Buryat shamanism photos by Arkady Zarubin. http://creativecommons.org/licenses/by-sa/3.0/deed.en


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What is Shamanic Journeying?

Shamanism represents a universal conceptual framework found among indigenous tribal humans. It includes the belief that the natural world has two aspects: ordinary everyday awareness, formed by our habitual behaviors, patterns of belief, social norms, and cultural conditioning, and a second non-ordinary awareness accessed through altered states, or ecstatic trance, induced by shamanic practices such as repetitive drumming. The act of entering an ecstatic trance state is called the soul flight or shamanic journey, and it allows the journeyer to view life and life's problems from a detached, spiritual perspective, not easily achieved in a state of ordinary consciousness.

Basically, shamanic journeying is a way of communicating with your inner or spirit self and retrieving information. Your inner self is in constant communication with all aspects of your environment, seen and unseen. You need only journey within to find answers to your questions. You should have a question or objective in mind from the start. Shamanic journeying may be undertaken for purposes of divination, for personal healing, to meet one's power animal or spirit guide, or for any number of other reasons. After the journey, you must then interpret the meaning of your trance experience.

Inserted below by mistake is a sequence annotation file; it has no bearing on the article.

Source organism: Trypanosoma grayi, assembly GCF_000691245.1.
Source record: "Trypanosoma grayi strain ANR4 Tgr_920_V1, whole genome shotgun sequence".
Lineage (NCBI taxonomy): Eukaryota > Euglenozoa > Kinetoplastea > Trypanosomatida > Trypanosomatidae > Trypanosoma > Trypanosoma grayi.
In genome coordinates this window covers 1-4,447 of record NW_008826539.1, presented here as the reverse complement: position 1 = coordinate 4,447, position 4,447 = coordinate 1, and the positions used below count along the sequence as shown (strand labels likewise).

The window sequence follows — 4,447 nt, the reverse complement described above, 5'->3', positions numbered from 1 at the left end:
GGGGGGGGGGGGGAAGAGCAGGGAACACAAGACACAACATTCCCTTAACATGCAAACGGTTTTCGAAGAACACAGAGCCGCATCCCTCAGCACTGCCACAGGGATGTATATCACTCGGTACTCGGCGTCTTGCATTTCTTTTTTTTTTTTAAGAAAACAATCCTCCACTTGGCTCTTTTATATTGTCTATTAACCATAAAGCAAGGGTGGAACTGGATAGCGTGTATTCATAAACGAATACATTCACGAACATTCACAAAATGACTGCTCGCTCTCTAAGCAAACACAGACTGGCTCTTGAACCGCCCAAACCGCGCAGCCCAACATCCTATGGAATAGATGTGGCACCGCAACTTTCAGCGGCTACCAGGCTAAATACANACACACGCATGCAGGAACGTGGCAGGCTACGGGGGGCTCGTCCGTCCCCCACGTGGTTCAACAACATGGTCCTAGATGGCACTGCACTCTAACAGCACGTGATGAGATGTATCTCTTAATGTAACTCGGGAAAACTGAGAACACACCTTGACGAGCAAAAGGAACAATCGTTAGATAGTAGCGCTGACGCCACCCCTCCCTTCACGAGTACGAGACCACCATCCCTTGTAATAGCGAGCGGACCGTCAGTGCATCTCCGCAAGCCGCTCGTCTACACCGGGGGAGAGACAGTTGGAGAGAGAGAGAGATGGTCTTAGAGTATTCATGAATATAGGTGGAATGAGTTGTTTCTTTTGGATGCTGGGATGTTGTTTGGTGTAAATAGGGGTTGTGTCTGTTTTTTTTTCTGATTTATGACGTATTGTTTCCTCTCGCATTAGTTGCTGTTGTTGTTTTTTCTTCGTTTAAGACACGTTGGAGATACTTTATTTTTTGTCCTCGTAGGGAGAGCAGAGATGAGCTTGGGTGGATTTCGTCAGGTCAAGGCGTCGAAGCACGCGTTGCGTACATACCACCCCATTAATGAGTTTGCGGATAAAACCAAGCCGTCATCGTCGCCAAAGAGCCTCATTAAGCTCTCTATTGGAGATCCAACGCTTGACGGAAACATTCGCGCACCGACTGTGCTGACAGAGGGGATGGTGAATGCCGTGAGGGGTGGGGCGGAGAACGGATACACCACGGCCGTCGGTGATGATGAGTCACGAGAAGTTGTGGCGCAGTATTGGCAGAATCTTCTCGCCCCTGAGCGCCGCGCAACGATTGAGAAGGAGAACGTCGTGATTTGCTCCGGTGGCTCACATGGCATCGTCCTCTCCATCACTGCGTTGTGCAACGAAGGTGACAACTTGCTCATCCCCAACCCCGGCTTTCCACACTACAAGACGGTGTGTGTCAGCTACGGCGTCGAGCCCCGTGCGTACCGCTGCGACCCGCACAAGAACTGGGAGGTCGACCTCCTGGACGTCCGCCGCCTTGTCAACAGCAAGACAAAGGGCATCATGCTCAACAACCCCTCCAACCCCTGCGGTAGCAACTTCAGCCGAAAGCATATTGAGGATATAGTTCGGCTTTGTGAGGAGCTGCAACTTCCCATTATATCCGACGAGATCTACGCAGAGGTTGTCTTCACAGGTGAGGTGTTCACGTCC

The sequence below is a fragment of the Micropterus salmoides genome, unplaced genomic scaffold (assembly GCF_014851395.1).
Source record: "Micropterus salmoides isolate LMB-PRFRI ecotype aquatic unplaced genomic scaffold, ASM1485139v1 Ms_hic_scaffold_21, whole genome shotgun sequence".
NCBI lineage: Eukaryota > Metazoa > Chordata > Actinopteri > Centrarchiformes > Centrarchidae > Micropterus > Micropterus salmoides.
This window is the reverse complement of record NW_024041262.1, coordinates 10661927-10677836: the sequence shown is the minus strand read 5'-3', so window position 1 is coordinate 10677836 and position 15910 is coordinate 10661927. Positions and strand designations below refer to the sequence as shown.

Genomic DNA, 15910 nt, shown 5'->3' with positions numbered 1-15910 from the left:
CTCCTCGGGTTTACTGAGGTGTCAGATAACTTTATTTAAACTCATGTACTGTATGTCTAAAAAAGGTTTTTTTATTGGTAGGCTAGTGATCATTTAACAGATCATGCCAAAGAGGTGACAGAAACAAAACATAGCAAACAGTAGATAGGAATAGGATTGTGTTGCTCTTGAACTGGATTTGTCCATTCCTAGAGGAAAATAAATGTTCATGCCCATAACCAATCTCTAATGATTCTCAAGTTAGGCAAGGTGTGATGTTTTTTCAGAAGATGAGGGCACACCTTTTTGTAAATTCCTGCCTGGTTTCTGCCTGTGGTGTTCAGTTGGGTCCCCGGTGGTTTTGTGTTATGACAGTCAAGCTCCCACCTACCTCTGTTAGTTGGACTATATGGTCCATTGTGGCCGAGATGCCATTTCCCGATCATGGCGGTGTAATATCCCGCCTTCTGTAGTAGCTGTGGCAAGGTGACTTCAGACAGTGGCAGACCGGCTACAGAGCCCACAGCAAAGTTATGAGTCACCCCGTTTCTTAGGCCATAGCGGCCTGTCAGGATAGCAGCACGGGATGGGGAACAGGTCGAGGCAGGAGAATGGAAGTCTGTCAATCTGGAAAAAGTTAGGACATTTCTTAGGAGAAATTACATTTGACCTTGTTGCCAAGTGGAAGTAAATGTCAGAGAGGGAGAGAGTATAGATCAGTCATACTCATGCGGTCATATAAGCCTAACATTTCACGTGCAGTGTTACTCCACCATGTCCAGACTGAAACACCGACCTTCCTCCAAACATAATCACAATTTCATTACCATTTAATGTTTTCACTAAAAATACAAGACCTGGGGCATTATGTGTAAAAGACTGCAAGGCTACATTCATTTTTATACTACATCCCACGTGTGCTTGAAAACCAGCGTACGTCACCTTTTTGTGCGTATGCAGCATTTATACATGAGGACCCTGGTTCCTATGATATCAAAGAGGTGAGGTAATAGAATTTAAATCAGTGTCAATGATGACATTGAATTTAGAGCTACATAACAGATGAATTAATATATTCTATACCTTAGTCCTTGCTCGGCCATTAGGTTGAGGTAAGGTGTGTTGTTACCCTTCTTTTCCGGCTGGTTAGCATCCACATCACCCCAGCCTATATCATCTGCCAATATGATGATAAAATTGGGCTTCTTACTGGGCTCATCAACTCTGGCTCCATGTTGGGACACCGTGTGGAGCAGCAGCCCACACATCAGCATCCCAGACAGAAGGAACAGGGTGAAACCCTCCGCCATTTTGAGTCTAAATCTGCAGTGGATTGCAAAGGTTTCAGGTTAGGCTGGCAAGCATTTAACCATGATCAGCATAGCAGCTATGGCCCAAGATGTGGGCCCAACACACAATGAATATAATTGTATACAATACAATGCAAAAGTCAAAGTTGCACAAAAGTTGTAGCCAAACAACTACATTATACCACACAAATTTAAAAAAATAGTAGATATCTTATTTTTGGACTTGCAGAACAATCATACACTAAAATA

Drumming is a simple and effective way to induce ecstatic trance states. When a drum is played at an even tempo of three to four beats per second for at least fifteen minutes, most novices report that they can journey successfully even on their first attempt. Transported by the driving beat of the drum; the shamanic traveler journeys to the inner planes of consciousness.

The Shaman's Universe

According to shamanic cosmology, there are three inner planes of consciousness: the Upper, Middle, and Lower Worlds. Humans did not invent these inner realms; they discovered them. Far from being a human contrivance, these archetypal worlds are inherent in the collective unconscious, the common psychological inheritance of humanity. They are woven into the matrix of the psyche. They are a part of our psyche, a part of us whether we choose to become aware of it or not.

The three realms are linked together by a vertical axis that is commonly referred to as the "World Tree." The roots of the World Tree touch the Lower World. Its trunk is the Middle World and its branches hold up the Upper World. This central axis exists within each of us. Through the sound of the drum, which is invariably made of wood from the World Tree, the shaman is transported to the axis within and conveyed from plane to plane. As Tuvan musicologist Valentina Suzukei explains, "There is a bridge on these sound waves so you can go from one world to another. In the sound world, a tunnel opens through which we can pass-or the shaman's spirits come to us. When you stop playing the drum, the bridge disappears."1

Journey Technique